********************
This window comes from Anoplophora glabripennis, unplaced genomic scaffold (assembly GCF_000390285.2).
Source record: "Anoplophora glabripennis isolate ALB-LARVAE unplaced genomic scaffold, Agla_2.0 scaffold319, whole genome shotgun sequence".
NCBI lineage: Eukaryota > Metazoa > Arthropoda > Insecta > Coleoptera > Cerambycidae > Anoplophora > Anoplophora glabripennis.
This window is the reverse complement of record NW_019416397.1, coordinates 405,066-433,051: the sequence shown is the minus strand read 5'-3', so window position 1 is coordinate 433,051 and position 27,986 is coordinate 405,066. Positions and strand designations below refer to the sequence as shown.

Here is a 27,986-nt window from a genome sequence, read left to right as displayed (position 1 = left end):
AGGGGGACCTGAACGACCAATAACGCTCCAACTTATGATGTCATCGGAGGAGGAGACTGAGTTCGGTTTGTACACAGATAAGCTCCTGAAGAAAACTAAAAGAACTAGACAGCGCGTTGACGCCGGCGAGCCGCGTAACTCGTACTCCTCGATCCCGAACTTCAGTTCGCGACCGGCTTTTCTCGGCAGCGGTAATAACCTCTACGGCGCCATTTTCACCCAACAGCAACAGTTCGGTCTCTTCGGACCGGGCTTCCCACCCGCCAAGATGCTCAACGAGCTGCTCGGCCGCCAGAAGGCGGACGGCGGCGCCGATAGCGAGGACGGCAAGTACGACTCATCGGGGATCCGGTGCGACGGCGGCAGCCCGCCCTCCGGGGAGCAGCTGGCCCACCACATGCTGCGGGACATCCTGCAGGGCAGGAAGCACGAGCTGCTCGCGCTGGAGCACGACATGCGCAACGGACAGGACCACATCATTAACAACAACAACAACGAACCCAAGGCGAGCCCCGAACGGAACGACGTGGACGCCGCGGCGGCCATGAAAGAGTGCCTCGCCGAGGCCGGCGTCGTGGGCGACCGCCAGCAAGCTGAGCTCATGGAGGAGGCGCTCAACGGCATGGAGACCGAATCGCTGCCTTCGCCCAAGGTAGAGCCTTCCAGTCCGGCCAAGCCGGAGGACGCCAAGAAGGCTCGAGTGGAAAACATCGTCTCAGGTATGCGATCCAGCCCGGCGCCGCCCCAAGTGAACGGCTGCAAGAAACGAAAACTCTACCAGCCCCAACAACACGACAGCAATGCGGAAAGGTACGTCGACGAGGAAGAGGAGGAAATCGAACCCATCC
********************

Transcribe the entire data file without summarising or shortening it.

This window comes from Anoplophora glabripennis, unplaced genomic scaffold (assembly GCF_000390285.2).
Source record: "Anoplophora glabripennis isolate ALB-LARVAE unplaced genomic scaffold, Agla_2.0 scaffold319, whole genome shotgun sequence".
NCBI lineage: Eukaryota > Metazoa > Arthropoda > Insecta > Coleoptera > Cerambycidae > Anoplophora > Anoplophora glabripennis.
This window is the reverse complement of record NW_019416397.1, coordinates 405,066-433,051: the sequence shown is the minus strand read 5'-3', so window position 1 is coordinate 433,051 and position 27,986 is coordinate 405,066. Positions and strand designations below refer to the sequence as shown.

Here is a 27,986-nt window from a genome sequence, read left to right as displayed (position 1 = left end):
AGGGGGACCTGAACGACCAATAACGCTCCAACTTATGATGTCATCGGAGGAGGAGACTGAGTTCGGTTTGTACACAGATAAGCTCCTGAAGAAAACTAAAAGAACTAGACAGCGCGTTGACGCCGGCGAGCCGCGTAACTCGTACTCCTCGATCCCGAACTTCAGTTCGCGACCGGCTTTTCTCGGCAGCGGTAATAACCTCTACGGCGCCATTTTCACCCAACAGCAACAGTTCGGTCTCTTCGGACCGGGCTTCCCACCCGCCAAGATGCTCAACGAGCTGCTCGGCCGCCAGAAGGCGGACGGCGGCGCCGATAGCGAGGACGGCAAGTACGACTCATCGGGGATCCGGTGCGACGGCGGCAGCCCGCCCTCCGGGGAGCAGCTGGCCCACCACATGCTGCGGGACATCCTGCAGGGCAGGAAGCACGAGCTGCTCGCGCTGGAGCACGACATGCGCAACGGACAGGACCACATCATTAACAACAACAACAACGAACCCAAGGCGAGCCCCGAACGGAACGACGTGGACGCCGCGGCGGCCATGAAAGAGTGCCTCGCCGAGGCCGGCGTCGTGGGCGACCGCCAGCAAGCTGAGCTCATGGAGGAGGCGCTCAACGGCATGGAGACCGAATCGCTGCCTTCGCCCAAGGTAGAGCCTTCCAGTCCGGCCAAGCCGGAGGACGCCAAGAAGGCTCGAGTGGAAAACATCGTCTCAGGTATGCGATCCAGCCCGGCGCCGCCCCAAGTGAACGGCTGCAAGAAACGAAAACTCTACCAGCCCCAACAACACGACAGCAATGCGGAAAGGTACGTCGACGAGGAAGAGGAGGAAATCGAACCCATCC